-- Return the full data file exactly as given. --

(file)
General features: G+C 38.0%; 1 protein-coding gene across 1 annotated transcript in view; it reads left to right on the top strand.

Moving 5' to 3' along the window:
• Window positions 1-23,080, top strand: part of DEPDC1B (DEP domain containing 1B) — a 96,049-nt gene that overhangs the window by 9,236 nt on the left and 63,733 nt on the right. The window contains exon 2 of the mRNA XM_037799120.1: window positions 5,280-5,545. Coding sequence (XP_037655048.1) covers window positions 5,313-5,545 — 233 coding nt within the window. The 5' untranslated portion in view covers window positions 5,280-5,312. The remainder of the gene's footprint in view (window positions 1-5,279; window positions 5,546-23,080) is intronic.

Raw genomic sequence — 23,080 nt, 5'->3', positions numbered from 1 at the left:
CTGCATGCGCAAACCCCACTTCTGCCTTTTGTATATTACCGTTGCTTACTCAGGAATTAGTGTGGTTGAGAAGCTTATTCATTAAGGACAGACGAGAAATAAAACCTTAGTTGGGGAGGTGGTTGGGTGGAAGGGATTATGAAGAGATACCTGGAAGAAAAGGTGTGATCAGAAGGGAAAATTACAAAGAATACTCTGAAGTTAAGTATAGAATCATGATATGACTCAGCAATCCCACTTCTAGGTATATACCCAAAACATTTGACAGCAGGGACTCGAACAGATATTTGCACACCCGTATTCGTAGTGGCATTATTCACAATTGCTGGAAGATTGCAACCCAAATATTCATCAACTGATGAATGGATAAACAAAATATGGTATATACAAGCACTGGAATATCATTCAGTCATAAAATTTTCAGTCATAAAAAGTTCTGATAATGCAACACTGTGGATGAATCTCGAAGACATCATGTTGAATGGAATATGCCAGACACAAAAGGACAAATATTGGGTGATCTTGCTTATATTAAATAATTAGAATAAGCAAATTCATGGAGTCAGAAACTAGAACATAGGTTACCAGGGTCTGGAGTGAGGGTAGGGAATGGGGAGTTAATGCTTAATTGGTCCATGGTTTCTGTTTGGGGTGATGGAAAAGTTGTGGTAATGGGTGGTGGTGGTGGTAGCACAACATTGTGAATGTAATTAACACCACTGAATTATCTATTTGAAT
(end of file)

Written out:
General features: G+C 38.0%; 1 protein-coding gene across 1 annotated transcript in view; it reads left to right on the top strand.

Moving 5' to 3' along the window:
• Window positions 1-23,080, top strand: part of DEPDC1B (DEP domain containing 1B) — a 96,049-nt gene that overhangs the window by 9,236 nt on the left and 63,733 nt on the right. The window contains exon 2 of the mRNA XM_037799120.1: window positions 5,280-5,545. Coding sequence (XP_037655048.1) covers window positions 5,313-5,545 — 233 coding nt within the window. The 5' untranslated portion in view covers window positions 5,280-5,312. The remainder of the gene's footprint in view (window positions 1-5,279; window positions 5,546-23,080) is intronic.

Raw genomic sequence — 23,080 nt, 5'->3', positions numbered from 1 at the left:
CTGCATGCGCAAACCCCACTTCTGCCTTTTGTATATTACCGTTGCTTACTCAGGAATTAGTGTGGTTGAGAAGCTTATTCATTAAGGACAGACGAGAAATAAAACCTTAGTTGGGGAGGTGGTTGGGTGGAAGGGATTATGAAGAGATACCTGGAAGAAAAGGTGTGATCAGAAGGGAAAATTACAAAGAATACTCTGAAGTTAAGTATAGAATCATGATATGACTCAGCAATCCCACTTCTAGGTATATACCCAAAACATTTGACAGCAGGGACTCGAACAGATATTTGCACACCCGTATTCGTAGTGGCATTATTCACAATTGCTGGAAGATTGCAACCCAAATATTCATCAACTGATGAATGGATAAACAAAATATGGTATATACAAGCACTGGAATATCATTCAGTCATAAAATTTTCAGTCATAAAAAGTTCTGATAATGCAACACTGTGGATGAATCTCGAAGACATCATGTTGAATGGAATATGCCAGACACAAAAGGACAAATATTGGGTGATCTTGCTTATATTAAATAATTAGAATAAGCAAATTCATGGAGTCAGAAACTAGAACATAGGTTACCAGGGTCTGGAGTGAGGGTAGGGAATGGGGAGTTAATGCTTAATTGGTCCATGGTTTCTGTTTGGGGTGATGGAAAAGTTGTGGTAATGGGTGGTGGTGGTGGTAGCACAACATTGTGAATGTAATTAACACCACTGAATTATCTATTTGAAT